President Yoweri Museveni’s security forces used strong-arm tactics in
the middle of an election Friday, arresting the main opposition
candidate, beating protesters and firing tear gas and stun grenades at
The United States, which gives financial support to Uganda and helps
train its military, was among those condemning the brutal actions. It
occurred as voting from Thursday’s election proceeded in two main
districts on Friday because ballots and other election materials had not
arrived as scheduled on election day.
Early returns put Museveni ahead of opposition leader
Kizza Besigye, but votes remained to be cast, and counted, in Besigye
With results from about 23 percent of polling stations across the
country counted, Museveni had 62 percent of the vote and Besigye had 33
percent, the election commission said.
Police surrounded the headquarters of Besigye’s Forum for Democratic
Change party as he was meeting with other leaders of his party, and a
helicopter fired tear gas at a crowd outside. Then police moved in and
took Besigye, a 59-year-old doctor, to an unknown location, according to
Semujju Nganda, a spokesman for the FDC.
The U.S. Embassy said on Twitter that “We strongly condemn the disproportionate police action taken today at FDC HQ in Kampala.”
After Besigye’s arrest, supporters who had been inside the party
headquarters joined Besigye supporters in the streets. Riot police
lobbed tear gas and stun grenades at them and fired warning shots from
automatic rifles, then chased them through narrow alleyways, arresting
some. Armored personnel carriers rumbled up and down the main street. A
woman and her children fled on a motorbike.
In nearby poor neighborhoods, people set up burning barricades which
riot police and military police quickly took down. Angry protesters also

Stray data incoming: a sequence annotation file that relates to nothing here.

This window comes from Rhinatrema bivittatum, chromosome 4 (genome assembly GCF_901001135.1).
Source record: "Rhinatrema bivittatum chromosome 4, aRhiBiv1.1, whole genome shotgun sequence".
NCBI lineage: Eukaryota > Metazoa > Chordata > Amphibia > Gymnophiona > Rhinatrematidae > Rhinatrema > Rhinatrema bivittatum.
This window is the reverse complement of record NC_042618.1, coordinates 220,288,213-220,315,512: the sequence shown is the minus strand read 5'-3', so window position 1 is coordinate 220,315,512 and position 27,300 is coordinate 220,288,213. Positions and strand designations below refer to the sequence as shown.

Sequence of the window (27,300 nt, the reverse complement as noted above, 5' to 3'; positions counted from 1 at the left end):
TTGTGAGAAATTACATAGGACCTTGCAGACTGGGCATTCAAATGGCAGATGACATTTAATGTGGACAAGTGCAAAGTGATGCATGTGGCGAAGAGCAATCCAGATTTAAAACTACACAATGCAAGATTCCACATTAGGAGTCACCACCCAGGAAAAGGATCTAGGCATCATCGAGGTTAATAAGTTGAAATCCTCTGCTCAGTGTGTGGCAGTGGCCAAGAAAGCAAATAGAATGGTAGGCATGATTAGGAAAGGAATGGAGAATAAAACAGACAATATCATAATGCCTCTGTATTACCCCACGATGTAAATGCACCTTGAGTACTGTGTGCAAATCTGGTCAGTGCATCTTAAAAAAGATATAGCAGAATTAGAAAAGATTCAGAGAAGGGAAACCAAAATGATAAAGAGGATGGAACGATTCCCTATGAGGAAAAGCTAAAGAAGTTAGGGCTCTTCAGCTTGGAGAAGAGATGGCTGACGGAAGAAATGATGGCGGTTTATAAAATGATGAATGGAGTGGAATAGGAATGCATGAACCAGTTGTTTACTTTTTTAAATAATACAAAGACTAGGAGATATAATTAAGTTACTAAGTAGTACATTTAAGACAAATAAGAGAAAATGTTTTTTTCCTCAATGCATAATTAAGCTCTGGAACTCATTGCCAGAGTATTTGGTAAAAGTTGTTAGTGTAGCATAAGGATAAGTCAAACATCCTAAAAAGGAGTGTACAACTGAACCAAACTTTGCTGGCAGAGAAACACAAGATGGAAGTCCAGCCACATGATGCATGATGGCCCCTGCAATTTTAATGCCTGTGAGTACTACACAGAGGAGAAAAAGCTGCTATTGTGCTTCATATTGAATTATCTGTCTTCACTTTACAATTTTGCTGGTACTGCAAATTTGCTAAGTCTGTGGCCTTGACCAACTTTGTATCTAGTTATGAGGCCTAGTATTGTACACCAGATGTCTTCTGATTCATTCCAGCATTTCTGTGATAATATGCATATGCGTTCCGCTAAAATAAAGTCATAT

erected barricades of stones on the highway leading to Uganda’s
international airport. Police fired tear gas and whacked protesters with
Muthoni Wanyeki, Amnesty International’s regional director, noted that
the raid represented a “restriction on the rights to freedom as
association and peaceful assembly. The security forces must act with
Police parked their trucks near the home of presidential candidate Amama
Mbabazi, a former prime minister. Josephine Mayanja-Nkangi, a
spokeswoman for Mbabazi, said he interpreted the deployment to mean he
cannot leave his house.
The voting Thursday suffered delays in delivery of voting materials,
especially in areas seen as opposition strongholds, and was seen by the
opposition as deliberate. Voting was taking place Friday at 36 polling
stations in Kampala and the neighboring district of Wakiso.
The government had shut down social media sites such as Twitter and
Facebook but many Ugandans were circumventing that by using virtual
private networks, or VPNs.
Besigye was also briefly arrested late Thursday after visiting a house
in Kampala where he suspected ballot-stuffing was taking place. Police
said the house was a security facility and accused Besigye of
trespassing on government property.
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